Van Gogh Museum

During a weekend trip to Amsterdam on March 26th, I had the opportunity to visit the Van Gogh Museum. I had known Van Gogh as the one-eared artist of Starry Night, but other than that, he was a complete mystery to me. The museum did a really incredible job of showing Van Gogh’s work while also telling his story. The tortured artists’ life was both wonderful and tragic. Unfortunately, I was unable to take many pictures.

According to the museum, Van Gogh decided to dedicate his life to art at the late age of 27. At first, he focused on portraits, especially those of peasants. He aspired to be a “peasant painter,” revealing the raw, unromanticized life of impoverished field workers. His most famous peasant panting is “The Potato Eaters,” a large portrait of a peasant family eating their dinner. The oil painting is dark and haunting. Van Gogh often sacrificed realistic details to communicate emotion. By doing this, he believed that art is able to incorporate more truth than objective photographs.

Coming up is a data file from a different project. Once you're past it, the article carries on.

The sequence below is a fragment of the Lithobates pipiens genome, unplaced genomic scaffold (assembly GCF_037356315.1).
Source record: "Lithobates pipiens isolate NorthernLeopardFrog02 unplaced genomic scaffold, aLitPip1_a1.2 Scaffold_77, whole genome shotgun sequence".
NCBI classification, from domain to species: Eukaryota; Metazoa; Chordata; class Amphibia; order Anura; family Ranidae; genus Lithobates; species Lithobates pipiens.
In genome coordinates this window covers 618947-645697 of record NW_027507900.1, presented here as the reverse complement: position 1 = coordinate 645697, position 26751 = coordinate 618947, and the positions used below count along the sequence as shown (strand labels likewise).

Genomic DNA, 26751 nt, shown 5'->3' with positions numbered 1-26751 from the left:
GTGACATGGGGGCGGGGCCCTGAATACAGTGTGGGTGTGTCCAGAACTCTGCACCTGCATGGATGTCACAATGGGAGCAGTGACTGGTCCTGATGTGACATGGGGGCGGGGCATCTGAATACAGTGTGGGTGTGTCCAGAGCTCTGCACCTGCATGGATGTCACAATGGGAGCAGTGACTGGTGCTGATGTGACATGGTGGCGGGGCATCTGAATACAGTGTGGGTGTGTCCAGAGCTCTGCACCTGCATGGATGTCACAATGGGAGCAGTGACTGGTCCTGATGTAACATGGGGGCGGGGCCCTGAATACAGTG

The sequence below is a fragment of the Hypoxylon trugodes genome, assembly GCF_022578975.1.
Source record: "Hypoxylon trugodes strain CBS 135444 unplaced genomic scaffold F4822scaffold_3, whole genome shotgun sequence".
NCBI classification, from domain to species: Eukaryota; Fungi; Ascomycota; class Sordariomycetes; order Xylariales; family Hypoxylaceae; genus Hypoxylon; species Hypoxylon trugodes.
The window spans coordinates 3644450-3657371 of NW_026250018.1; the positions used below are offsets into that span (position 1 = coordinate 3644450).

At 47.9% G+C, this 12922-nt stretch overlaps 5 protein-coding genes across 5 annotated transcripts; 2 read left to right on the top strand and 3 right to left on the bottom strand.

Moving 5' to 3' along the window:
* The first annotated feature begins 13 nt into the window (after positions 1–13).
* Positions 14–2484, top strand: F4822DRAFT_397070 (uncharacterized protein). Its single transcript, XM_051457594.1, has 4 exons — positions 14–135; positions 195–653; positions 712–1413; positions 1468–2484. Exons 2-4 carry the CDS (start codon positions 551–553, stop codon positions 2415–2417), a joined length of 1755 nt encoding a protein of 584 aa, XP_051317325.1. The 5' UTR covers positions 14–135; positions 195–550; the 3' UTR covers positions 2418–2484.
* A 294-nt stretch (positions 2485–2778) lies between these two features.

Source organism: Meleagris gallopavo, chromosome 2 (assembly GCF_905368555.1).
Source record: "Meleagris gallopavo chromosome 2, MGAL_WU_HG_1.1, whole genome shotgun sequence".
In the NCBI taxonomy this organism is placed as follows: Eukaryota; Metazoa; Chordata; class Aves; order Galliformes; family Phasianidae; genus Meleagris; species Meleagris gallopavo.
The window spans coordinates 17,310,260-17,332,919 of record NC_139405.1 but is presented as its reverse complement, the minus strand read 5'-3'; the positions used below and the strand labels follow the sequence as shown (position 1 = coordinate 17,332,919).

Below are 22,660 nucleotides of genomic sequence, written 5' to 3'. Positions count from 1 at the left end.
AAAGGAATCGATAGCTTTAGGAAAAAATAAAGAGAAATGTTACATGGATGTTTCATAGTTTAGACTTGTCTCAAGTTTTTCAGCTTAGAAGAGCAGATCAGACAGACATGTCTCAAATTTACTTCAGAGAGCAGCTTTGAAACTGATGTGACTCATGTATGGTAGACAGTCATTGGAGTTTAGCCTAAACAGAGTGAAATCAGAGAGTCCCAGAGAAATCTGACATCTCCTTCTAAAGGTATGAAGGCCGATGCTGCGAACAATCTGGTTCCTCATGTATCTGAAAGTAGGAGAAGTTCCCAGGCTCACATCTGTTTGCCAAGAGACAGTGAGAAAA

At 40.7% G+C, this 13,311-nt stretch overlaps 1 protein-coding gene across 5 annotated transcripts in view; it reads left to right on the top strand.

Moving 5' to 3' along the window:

Much later down the line, Van Gogh became more interested in painting nature and ended up moving to the south of France. As a lighter person, I prefer these bright, colorful paintings to his darker portraits. My favorite painting in the museum was “Almond Blossom,” a large painting of a blossoming almond tree made for his infant nephew. Towards the end of his life, Van Gogh’s mental health problems became more and more apparent, but he always believed his painting would heal him.

The whole museum was much more moving than I anticipated. Van Gogh’s obsession with art, love for his family, and ultimate suicide made the whole experience very dense. I was also surprised by his artistic diversity. Van Gogh painted such a wide range of subjects with so many different styles that I’m not sure I could identify some of his paintings as his. Regardless, I feel fortunate to have learned so much more about his life and work.

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